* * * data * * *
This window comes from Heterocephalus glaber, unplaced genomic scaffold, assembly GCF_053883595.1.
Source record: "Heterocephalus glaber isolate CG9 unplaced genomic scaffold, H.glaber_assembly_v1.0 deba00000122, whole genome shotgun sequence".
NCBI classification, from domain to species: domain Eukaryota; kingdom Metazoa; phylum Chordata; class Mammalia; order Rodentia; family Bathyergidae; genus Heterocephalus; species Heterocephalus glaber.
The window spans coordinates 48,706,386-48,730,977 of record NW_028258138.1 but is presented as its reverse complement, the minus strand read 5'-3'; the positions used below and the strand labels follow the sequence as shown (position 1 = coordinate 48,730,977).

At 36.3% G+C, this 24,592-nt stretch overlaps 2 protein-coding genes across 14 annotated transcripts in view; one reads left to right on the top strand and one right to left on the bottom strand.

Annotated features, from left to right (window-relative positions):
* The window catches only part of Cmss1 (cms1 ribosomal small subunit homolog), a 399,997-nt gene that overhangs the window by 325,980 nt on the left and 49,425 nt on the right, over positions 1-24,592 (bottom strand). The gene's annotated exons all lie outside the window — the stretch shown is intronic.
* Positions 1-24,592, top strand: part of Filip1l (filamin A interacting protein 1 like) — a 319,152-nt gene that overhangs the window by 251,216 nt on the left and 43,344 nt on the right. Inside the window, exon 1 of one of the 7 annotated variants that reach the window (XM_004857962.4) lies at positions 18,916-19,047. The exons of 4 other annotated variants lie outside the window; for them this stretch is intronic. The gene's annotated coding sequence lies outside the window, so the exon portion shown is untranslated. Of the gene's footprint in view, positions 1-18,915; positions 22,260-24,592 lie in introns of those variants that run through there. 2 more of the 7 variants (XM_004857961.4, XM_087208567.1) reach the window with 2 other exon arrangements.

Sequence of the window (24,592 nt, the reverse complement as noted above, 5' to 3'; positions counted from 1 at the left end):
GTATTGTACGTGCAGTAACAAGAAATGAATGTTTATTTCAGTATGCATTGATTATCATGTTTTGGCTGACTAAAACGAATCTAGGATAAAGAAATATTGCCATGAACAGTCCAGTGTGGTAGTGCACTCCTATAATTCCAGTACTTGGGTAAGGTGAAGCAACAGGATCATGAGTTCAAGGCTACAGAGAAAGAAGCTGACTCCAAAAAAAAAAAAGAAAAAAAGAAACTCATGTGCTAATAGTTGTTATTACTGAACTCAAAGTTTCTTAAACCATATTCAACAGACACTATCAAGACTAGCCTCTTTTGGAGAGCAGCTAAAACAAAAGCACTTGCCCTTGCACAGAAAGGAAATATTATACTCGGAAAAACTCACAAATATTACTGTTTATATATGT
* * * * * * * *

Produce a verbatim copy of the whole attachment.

This window comes from Heterocephalus glaber, unplaced genomic scaffold, assembly GCF_053883595.1.
Source record: "Heterocephalus glaber isolate CG9 unplaced genomic scaffold, H.glaber_assembly_v1.0 deba00000122, whole genome shotgun sequence".
NCBI classification, from domain to species: domain Eukaryota; kingdom Metazoa; phylum Chordata; class Mammalia; order Rodentia; family Bathyergidae; genus Heterocephalus; species Heterocephalus glaber.
The window spans coordinates 48,706,386-48,730,977 of record NW_028258138.1 but is presented as its reverse complement, the minus strand read 5'-3'; the positions used below and the strand labels follow the sequence as shown (position 1 = coordinate 48,730,977).

At 36.3% G+C, this 24,592-nt stretch overlaps 2 protein-coding genes across 14 annotated transcripts in view; one reads left to right on the top strand and one right to left on the bottom strand.

Annotated features, from left to right (window-relative positions):
* The window catches only part of Cmss1 (cms1 ribosomal small subunit homolog), a 399,997-nt gene that overhangs the window by 325,980 nt on the left and 49,425 nt on the right, over positions 1-24,592 (bottom strand). The gene's annotated exons all lie outside the window — the stretch shown is intronic.
* Positions 1-24,592, top strand: part of Filip1l (filamin A interacting protein 1 like) — a 319,152-nt gene that overhangs the window by 251,216 nt on the left and 43,344 nt on the right. Inside the window, exon 1 of one of the 7 annotated variants that reach the window (XM_004857962.4) lies at positions 18,916-19,047. The exons of 4 other annotated variants lie outside the window; for them this stretch is intronic. The gene's annotated coding sequence lies outside the window, so the exon portion shown is untranslated. Of the gene's footprint in view, positions 1-18,915; positions 22,260-24,592 lie in introns of those variants that run through there. 2 more of the 7 variants (XM_004857961.4, XM_087208567.1) reach the window with 2 other exon arrangements.

Sequence of the window (24,592 nt, the reverse complement as noted above, 5' to 3'; positions counted from 1 at the left end):
GTATTGTACGTGCAGTAACAAGAAATGAATGTTTATTTCAGTATGCATTGATTATCATGTTTTGGCTGACTAAAACGAATCTAGGATAAAGAAATATTGCCATGAACAGTCCAGTGTGGTAGTGCACTCCTATAATTCCAGTACTTGGGTAAGGTGAAGCAACAGGATCATGAGTTCAAGGCTACAGAGAAAGAAGCTGACTCCAAAAAAAAAAAAGAAAAAAAGAAACTCATGTGCTAATAGTTGTTATTACTGAACTCAAAGTTTCTTAAACCATATTCAACAGACACTATCAAGACTAGCCTCTTTTGGAGAGCAGCTAAAACAAAAGCACTTGCCCTTGCACAGAAAGGAAATATTATACTCGGAAAAACTCACAAATATTACTGTTTATATATGT